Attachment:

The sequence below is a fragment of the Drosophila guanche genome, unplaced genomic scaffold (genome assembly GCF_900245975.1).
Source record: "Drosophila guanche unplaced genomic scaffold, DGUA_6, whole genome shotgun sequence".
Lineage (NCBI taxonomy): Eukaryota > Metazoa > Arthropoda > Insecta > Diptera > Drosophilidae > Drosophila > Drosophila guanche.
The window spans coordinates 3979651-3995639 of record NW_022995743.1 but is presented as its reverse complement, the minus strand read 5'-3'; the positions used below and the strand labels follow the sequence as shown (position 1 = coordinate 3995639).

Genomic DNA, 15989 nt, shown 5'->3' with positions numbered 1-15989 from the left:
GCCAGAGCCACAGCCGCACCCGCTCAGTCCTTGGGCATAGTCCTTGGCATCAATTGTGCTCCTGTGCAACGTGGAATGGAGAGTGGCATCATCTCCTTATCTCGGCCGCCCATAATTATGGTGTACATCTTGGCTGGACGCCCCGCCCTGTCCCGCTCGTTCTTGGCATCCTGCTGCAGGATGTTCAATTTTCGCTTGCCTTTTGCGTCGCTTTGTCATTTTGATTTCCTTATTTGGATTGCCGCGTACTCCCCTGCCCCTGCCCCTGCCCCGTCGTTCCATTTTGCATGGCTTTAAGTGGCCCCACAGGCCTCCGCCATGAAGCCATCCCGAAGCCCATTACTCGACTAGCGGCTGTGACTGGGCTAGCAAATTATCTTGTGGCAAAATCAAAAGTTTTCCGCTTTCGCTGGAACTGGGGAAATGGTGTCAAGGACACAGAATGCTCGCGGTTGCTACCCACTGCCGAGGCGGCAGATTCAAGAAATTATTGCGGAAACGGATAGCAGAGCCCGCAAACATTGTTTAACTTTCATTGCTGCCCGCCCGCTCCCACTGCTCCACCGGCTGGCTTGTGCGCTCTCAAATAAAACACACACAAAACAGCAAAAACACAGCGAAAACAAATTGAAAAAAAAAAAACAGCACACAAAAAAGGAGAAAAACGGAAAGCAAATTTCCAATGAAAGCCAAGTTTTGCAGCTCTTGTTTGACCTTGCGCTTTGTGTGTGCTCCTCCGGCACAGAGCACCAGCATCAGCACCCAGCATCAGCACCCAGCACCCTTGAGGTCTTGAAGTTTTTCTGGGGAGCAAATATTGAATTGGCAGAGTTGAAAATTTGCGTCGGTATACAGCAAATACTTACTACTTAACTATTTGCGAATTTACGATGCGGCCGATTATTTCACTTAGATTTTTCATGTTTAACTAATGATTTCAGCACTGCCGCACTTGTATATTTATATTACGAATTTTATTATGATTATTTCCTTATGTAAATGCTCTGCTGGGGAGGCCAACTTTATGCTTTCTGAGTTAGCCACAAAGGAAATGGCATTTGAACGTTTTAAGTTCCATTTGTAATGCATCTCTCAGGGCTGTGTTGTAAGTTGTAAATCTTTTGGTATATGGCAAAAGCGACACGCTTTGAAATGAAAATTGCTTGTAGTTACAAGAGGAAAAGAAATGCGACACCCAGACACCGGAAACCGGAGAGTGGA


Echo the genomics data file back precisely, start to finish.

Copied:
The sequence below is a fragment of the Drosophila guanche genome, unplaced genomic scaffold (genome assembly GCF_900245975.1).
Source record: "Drosophila guanche unplaced genomic scaffold, DGUA_6, whole genome shotgun sequence".
Lineage (NCBI taxonomy): Eukaryota > Metazoa > Arthropoda > Insecta > Diptera > Drosophilidae > Drosophila > Drosophila guanche.
The window spans coordinates 3979651-3995639 of record NW_022995743.1 but is presented as its reverse complement, the minus strand read 5'-3'; the positions used below and the strand labels follow the sequence as shown (position 1 = coordinate 3995639).

Genomic DNA, 15989 nt, shown 5'->3' with positions numbered 1-15989 from the left:
GCCAGAGCCACAGCCGCACCCGCTCAGTCCTTGGGCATAGTCCTTGGCATCAATTGTGCTCCTGTGCAACGTGGAATGGAGAGTGGCATCATCTCCTTATCTCGGCCGCCCATAATTATGGTGTACATCTTGGCTGGACGCCCCGCCCTGTCCCGCTCGTTCTTGGCATCCTGCTGCAGGATGTTCAATTTTCGCTTGCCTTTTGCGTCGCTTTGTCATTTTGATTTCCTTATTTGGATTGCCGCGTACTCCCCTGCCCCTGCCCCTGCCCCGTCGTTCCATTTTGCATGGCTTTAAGTGGCCCCACAGGCCTCCGCCATGAAGCCATCCCGAAGCCCATTACTCGACTAGCGGCTGTGACTGGGCTAGCAAATTATCTTGTGGCAAAATCAAAAGTTTTCCGCTTTCGCTGGAACTGGGGAAATGGTGTCAAGGACACAGAATGCTCGCGGTTGCTACCCACTGCCGAGGCGGCAGATTCAAGAAATTATTGCGGAAACGGATAGCAGAGCCCGCAAACATTGTTTAACTTTCATTGCTGCCCGCCCGCTCCCACTGCTCCACCGGCTGGCTTGTGCGCTCTCAAATAAAACACACACAAAACAGCAAAAACACAGCGAAAACAAATTGAAAAAAAAAAAACAGCACACAAAAAAGGAGAAAAACGGAAAGCAAATTTCCAATGAAAGCCAAGTTTTGCAGCTCTTGTTTGACCTTGCGCTTTGTGTGTGCTCCTCCGGCACAGAGCACCAGCATCAGCACCCAGCATCAGCACCCAGCACCCTTGAGGTCTTGAAGTTTTTCTGGGGAGCAAATATTGAATTGGCAGAGTTGAAAATTTGCGTCGGTATACAGCAAATACTTACTACTTAACTATTTGCGAATTTACGATGCGGCCGATTATTTCACTTAGATTTTTCATGTTTAACTAATGATTTCAGCACTGCCGCACTTGTATATTTATATTACGAATTTTATTATGATTATTTCCTTATGTAAATGCTCTGCTGGGGAGGCCAACTTTATGCTTTCTGAGTTAGCCACAAAGGAAATGGCATTTGAACGTTTTAAGTTCCATTTGTAATGCATCTCTCAGGGCTGTGTTGTAAGTTGTAAATCTTTTGGTATATGGCAAAAGCGACACGCTTTGAAATGAAAATTGCTTGTAGTTACAAGAGGAAAAGAAATGCGACACCCAGACACCGGAAACCGGAGAGTGGA